What do you do when you win the most prestigious amateur title in the United States? For Nat Young he does what he always does, he goes surfing. After being carried up the beach by his peers Nat did the winner’s routine, slapped five with his friends, hugged his mother Rosie, received congratulations from his sponsors, took some photos, but instead of heading home after a long day he paddled back out in to a crowded Lowers line-up and surfed until dark. Why not? Lowers was going off, four to six foot surfed pumped all week and Nat wasn’t ready to say goodbye to the surf he ripped all week.
It is that commitment that has enabled O’Neill team rider Nat Young to become one of the best young surfers in the world and to win the NSSA Men’s Open Season National title. The Santa Cruz native couldn’t have dreamed up a better way to conclude his NSSA career. His name now sits in the record book next to a list of former Open winners that includes Championship Tour surfers Andy and Bruce Irons, Taylor Knox, and Fred Pattachia.
Young also reached the Junior Explorer and Men’s Explorer finals, but was plagued by a six man format that created an all out dog-fight for any and every wave in both heats. After two tough heats and incurring an interference in one of them the young goofyfoot regrouped and showed the composure of a wily veteran, “After I didn’t surf well in the first two finals I just wanted to get some good waves and surf well. It didn’t matter what I got, I just wanted to surf well in the Open final.”
Forever regarded as the more prominent division, the Open Season heats consisted of only four surfers as in a professional WQS event. A less crowded line-up gave the surfers more opportunities for waves and put a focus on surfing rather than hassling for waves but the challenge for Young still remained tough. Facing event favorite Granger Larson, phenom Kolohe Andino, and Hawaiian Tanner Hendrickson it was clear an A+ performance was needed for the win.
From the opening exchange it was clear Young or Larson was going home with the title. Young went to his bread and butter, a backhand that has been developed during countless hours at Steamer Lane. On a long right hand Lower’s wall Young unleashed an array of backhand snaps that saw his fins breaking out the back of the wave with each turn. 9.5, an almost perfect ride, but Larson wasn’t going to go down without a fight. The regular-footer from Hawaii dominated the event all week and earned scores in the excellent range at will. With the Explorer Juniors and Explorer Men’s titles in his back pocket, Larson looked poised to pull off the hat trick. Larson fought back with two great rides, took the lead with an 8.5 and an 8.25. Needing a 7.25 Young took advantage of the thirty-five minute final and patiently waited for a set. When it came Young went to his backhand one last time and dissected the overhead wave to undoubtedly score a winning ride. The score came in at an 8.0 and Larson was now in need of a 9.01.
With over ten minutes remaining the door was still open for Larson. He had demonstrated the ability to score nine point rides all week, so Young sat nervously in the lineup. For Young the time couldn’t click off the clock faster, “The 10 minutes seemed like an hour I didn’t want to have to sit on him.” Fortunately for Young the final rang without Larson finding a wave to offer the score. Young’s dream ending to an NSSA career had been realized, “I was shocked that I won but at the same time super stoked. It meant a lot to be carried up the beach by my friends.”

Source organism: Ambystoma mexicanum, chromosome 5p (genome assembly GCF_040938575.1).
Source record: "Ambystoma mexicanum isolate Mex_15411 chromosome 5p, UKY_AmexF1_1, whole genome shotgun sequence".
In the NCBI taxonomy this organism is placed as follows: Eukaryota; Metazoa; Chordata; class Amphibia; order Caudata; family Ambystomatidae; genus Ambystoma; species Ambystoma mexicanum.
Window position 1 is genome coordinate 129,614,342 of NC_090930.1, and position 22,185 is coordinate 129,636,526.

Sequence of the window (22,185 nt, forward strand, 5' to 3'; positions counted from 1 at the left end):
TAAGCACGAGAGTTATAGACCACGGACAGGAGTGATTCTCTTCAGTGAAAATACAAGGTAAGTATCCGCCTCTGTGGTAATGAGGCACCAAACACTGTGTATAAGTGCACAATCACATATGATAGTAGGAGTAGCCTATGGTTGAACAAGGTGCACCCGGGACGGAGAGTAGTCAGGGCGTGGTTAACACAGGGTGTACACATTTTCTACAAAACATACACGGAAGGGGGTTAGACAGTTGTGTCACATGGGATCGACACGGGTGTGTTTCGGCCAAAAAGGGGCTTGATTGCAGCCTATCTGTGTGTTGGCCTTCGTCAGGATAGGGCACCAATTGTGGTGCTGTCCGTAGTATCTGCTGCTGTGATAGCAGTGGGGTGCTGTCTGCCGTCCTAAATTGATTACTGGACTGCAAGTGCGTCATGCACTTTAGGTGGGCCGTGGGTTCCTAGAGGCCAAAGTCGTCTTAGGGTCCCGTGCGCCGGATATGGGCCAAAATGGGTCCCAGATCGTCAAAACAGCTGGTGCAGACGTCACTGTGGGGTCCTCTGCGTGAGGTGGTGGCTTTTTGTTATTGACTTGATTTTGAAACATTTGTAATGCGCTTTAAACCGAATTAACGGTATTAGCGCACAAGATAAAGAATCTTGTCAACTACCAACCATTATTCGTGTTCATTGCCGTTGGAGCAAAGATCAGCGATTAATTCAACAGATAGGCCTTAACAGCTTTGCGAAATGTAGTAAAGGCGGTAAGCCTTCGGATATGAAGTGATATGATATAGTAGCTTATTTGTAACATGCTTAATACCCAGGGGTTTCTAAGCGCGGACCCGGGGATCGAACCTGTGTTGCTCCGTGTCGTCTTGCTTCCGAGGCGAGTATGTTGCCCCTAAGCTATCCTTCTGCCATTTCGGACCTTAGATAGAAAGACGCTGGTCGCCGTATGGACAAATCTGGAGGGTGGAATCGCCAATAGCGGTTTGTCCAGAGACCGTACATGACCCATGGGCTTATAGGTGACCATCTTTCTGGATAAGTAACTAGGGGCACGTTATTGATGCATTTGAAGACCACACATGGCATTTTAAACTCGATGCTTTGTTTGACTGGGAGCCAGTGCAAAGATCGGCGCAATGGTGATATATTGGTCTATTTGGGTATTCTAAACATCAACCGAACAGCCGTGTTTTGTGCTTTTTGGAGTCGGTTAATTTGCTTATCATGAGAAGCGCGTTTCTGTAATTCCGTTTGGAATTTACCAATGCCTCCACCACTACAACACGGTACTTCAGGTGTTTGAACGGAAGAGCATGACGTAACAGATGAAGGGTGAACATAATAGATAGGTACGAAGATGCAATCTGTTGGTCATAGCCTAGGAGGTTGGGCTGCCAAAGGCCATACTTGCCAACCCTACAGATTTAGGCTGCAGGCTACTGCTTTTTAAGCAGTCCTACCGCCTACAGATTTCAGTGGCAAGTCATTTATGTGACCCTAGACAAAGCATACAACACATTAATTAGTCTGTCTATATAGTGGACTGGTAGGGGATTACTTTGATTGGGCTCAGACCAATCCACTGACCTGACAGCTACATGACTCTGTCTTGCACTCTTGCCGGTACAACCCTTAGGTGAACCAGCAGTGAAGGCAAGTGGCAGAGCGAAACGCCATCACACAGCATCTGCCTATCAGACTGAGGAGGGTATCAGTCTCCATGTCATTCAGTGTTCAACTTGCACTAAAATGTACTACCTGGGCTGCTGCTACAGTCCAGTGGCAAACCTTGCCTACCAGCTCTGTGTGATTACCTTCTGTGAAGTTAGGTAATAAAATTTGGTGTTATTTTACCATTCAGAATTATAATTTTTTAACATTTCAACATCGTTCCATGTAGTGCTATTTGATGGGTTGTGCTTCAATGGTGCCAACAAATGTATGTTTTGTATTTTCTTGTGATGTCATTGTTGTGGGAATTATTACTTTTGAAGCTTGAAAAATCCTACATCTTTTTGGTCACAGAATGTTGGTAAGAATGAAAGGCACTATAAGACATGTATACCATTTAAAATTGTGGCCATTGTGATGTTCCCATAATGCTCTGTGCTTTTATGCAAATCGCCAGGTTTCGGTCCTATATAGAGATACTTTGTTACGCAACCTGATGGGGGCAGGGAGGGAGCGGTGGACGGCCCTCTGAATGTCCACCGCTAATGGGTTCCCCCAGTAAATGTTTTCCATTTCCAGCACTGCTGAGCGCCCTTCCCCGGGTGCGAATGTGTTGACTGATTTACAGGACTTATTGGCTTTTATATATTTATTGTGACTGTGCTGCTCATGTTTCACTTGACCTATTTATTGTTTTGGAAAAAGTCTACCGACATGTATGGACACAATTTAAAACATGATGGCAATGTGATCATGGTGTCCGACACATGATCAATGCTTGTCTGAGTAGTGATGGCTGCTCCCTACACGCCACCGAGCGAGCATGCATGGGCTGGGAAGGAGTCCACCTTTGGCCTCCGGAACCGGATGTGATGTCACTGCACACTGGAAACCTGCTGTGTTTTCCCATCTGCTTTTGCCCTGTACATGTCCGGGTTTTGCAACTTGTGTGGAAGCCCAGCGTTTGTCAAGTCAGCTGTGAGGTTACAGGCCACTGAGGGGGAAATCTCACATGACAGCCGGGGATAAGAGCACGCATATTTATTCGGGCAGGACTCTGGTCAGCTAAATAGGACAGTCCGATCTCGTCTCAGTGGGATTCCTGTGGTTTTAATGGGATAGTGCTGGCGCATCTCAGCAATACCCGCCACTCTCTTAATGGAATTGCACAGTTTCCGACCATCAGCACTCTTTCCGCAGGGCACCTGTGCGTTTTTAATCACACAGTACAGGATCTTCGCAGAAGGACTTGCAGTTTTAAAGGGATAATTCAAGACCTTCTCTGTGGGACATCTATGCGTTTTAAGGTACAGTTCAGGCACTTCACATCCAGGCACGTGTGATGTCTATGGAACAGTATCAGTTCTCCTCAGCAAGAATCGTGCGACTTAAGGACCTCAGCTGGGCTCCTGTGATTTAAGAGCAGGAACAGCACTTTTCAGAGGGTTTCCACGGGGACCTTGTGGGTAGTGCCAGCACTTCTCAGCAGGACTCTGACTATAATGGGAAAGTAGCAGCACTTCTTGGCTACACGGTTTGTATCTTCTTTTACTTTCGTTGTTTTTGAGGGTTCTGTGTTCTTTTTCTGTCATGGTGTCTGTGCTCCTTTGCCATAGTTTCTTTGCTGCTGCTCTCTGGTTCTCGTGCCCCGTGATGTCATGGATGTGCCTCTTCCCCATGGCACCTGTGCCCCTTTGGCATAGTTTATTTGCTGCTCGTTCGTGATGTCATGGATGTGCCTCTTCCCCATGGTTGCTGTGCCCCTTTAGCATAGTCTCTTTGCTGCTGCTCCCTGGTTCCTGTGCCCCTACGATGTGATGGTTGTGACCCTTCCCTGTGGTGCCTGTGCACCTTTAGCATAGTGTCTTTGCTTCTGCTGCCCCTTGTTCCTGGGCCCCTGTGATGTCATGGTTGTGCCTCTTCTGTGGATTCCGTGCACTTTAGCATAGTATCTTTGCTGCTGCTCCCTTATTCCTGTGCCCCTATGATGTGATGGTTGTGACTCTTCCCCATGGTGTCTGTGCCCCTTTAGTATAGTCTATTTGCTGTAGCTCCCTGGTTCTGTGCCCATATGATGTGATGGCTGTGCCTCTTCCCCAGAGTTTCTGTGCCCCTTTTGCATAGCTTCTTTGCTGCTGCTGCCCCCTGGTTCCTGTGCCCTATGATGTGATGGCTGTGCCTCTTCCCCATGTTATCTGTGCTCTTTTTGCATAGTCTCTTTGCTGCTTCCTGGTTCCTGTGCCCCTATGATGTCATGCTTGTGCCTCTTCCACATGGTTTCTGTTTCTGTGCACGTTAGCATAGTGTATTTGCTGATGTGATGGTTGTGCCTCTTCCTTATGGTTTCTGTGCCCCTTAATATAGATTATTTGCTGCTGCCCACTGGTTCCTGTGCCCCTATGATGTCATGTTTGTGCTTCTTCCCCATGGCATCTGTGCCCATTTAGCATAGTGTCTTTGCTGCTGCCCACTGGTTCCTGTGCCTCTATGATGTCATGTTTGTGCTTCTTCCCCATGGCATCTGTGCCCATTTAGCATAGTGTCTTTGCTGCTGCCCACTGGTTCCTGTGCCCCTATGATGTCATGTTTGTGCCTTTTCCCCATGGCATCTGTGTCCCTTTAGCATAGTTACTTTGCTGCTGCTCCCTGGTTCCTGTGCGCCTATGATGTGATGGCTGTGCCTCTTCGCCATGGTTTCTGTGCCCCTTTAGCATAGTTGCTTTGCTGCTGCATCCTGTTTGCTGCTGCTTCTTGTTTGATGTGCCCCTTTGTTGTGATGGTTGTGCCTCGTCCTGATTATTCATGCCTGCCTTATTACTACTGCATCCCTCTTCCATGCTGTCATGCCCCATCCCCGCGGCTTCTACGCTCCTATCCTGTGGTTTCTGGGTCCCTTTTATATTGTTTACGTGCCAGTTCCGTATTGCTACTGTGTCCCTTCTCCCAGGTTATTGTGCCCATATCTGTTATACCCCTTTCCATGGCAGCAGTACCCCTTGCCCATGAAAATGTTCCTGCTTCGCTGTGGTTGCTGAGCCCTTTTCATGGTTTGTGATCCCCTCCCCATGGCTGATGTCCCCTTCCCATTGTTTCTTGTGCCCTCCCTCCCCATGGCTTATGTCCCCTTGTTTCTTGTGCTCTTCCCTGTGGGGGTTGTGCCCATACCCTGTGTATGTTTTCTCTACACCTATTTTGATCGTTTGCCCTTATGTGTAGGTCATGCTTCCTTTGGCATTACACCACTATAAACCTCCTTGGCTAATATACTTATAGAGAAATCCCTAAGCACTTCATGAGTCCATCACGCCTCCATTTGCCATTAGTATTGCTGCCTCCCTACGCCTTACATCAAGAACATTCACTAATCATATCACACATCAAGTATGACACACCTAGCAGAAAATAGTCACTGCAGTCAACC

Of course the success of any young athlete wouldn’t be possible without a solid support system. Nat’s mother Rosie has shared in Nat’s commitment and pursuit of someday joining the World Championship Tour. Rosie has spent endless hours on the road to Southern California with Nat. His Nationals victory couldn’t make her more proud, “(Nat’s win) was fabulous. I thought it waas great; the whole heat was surfed professionally from all surfers. I think Nat has been able to achieve success with his natural ability but also having mental focus has helped him.” No doubt Nat recognizes what his NSSA experience has provided him and what enabled him to reach the top, “doing all the contests gave me a lot of experience and familiarity with the different waves and I want to give thanks to my Mom for driving me to all the events, being there for the heats, and being there for me always.”
O’Neill, the original Californian surf, snow and lifestyle brand, was founded in 1952 when a young man named Jack O’Neill took his unstoppable passion for surfing and used it to beat Mother Nature at her own game. Pioneering the world’s first neoprene wetsuit, Jack had successfully found a way to extend his surf sessions in the bone-chilling breaks of Northern California. He opened up the garage doors to his first surf shop in Santa Cruz soon after.
While many things have changed since those humble beginnings, Jack’s initial vision of producing functional and innovative boardriding products continues to lie at the core of everything the company does. O’Neill’s set of core values – innovation in style and technology – has seen the brand devote itself wholeheartedly to the evolution of action sports. From the first ever neoprene wetsuit and surf leash, to the world’s first stitchless boardshorts and range of groundbreaking wearable electronics, O’Neill’s spirit of innovation will always drive the company forwards.
Today, O’Neill can be found the world over. In touch with its rich heritage and the universal stoke of boardriding culture, O’Neill will always be committed to progressing that evolution and growing its reputation as one of the world’s leading youth lifestyle brands.